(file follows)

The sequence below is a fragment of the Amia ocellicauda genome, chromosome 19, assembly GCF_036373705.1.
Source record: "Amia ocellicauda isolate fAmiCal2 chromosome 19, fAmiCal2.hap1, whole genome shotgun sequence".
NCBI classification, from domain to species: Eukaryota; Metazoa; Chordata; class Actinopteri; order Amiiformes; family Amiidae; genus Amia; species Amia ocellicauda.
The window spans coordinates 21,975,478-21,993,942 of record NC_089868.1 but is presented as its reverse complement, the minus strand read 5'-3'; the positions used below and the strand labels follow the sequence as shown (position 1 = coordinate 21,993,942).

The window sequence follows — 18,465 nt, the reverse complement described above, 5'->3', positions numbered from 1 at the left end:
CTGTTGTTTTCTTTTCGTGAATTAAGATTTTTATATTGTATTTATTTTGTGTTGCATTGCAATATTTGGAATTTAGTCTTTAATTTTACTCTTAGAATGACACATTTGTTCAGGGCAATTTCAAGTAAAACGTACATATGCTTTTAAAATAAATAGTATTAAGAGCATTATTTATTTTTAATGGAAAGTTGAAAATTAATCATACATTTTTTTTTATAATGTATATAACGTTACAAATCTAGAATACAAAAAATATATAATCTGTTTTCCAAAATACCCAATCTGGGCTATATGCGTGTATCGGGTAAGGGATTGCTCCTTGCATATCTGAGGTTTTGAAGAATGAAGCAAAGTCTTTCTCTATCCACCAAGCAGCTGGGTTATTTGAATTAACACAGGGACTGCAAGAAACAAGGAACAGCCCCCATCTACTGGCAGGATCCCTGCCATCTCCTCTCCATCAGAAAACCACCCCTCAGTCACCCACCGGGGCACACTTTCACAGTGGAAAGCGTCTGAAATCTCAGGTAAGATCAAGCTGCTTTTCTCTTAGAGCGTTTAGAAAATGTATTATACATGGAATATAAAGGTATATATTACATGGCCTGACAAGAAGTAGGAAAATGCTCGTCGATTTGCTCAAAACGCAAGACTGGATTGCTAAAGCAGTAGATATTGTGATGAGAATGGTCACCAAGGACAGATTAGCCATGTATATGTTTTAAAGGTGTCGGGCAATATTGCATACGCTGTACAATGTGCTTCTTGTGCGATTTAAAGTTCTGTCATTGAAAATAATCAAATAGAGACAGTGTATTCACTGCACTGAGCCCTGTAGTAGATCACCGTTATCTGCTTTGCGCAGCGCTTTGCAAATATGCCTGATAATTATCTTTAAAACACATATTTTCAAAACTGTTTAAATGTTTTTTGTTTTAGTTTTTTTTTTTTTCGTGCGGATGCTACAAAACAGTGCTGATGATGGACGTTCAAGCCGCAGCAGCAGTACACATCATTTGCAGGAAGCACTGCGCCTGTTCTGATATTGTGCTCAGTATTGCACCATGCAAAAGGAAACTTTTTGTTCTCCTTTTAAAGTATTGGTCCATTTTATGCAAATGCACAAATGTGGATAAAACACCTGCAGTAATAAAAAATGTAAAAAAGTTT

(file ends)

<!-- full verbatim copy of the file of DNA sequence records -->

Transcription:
The sequence below is a fragment of the Amia ocellicauda genome, chromosome 19, assembly GCF_036373705.1.
Source record: "Amia ocellicauda isolate fAmiCal2 chromosome 19, fAmiCal2.hap1, whole genome shotgun sequence".
NCBI classification, from domain to species: Eukaryota; Metazoa; Chordata; class Actinopteri; order Amiiformes; family Amiidae; genus Amia; species Amia ocellicauda.
The window spans coordinates 21,975,478-21,993,942 of record NC_089868.1 but is presented as its reverse complement, the minus strand read 5'-3'; the positions used below and the strand labels follow the sequence as shown (position 1 = coordinate 21,993,942).

The window sequence follows — 18,465 nt, the reverse complement described above, 5'->3', positions numbered from 1 at the left end:
CTGTTGTTTTCTTTTCGTGAATTAAGATTTTTATATTGTATTTATTTTGTGTTGCATTGCAATATTTGGAATTTAGTCTTTAATTTTACTCTTAGAATGACACATTTGTTCAGGGCAATTTCAAGTAAAACGTACATATGCTTTTAAAATAAATAGTATTAAGAGCATTATTTATTTTTAATGGAAAGTTGAAAATTAATCATACATTTTTTTTTATAATGTATATAACGTTACAAATCTAGAATACAAAAAATATATAATCTGTTTTCCAAAATACCCAATCTGGGCTATATGCGTGTATCGGGTAAGGGATTGCTCCTTGCATATCTGAGGTTTTGAAGAATGAAGCAAAGTCTTTCTCTATCCACCAAGCAGCTGGGTTATTTGAATTAACACAGGGACTGCAAGAAACAAGGAACAGCCCCCATCTACTGGCAGGATCCCTGCCATCTCCTCTCCATCAGAAAACCACCCCTCAGTCACCCACCGGGGCACACTTTCACAGTGGAAAGCGTCTGAAATCTCAGGTAAGATCAAGCTGCTTTTCTCTTAGAGCGTTTAGAAAATGTATTATACATGGAATATAAAGGTATATATTACATGGCCTGACAAGAAGTAGGAAAATGCTCGTCGATTTGCTCAAAACGCAAGACTGGATTGCTAAAGCAGTAGATATTGTGATGAGAATGGTCACCAAGGACAGATTAGCCATGTATATGTTTTAAAGGTGTCGGGCAATATTGCATACGCTGTACAATGTGCTTCTTGTGCGATTTAAAGTTCTGTCATTGAAAATAATCAAATAGAGACAGTGTATTCACTGCACTGAGCCCTGTAGTAGATCACCGTTATCTGCTTTGCGCAGCGCTTTGCAAATATGCCTGATAATTATCTTTAAAACACATATTTTCAAAACTGTTTAAATGTTTTTTGTTTTAGTTTTTTTTTTTTTCGTGCGGATGCTACAAAACAGTGCTGATGATGGACGTTCAAGCCGCAGCAGCAGTACACATCATTTGCAGGAAGCACTGCGCCTGTTCTGATATTGTGCTCAGTATTGCACCATGCAAAAGGAAACTTTTTGTTCTCCTTTTAAAGTATTGGTCCATTTTATGCAAATGCACAAATGTGGATAAAACACCTGCAGTAATAAAAAATGTAAAAAAGTTT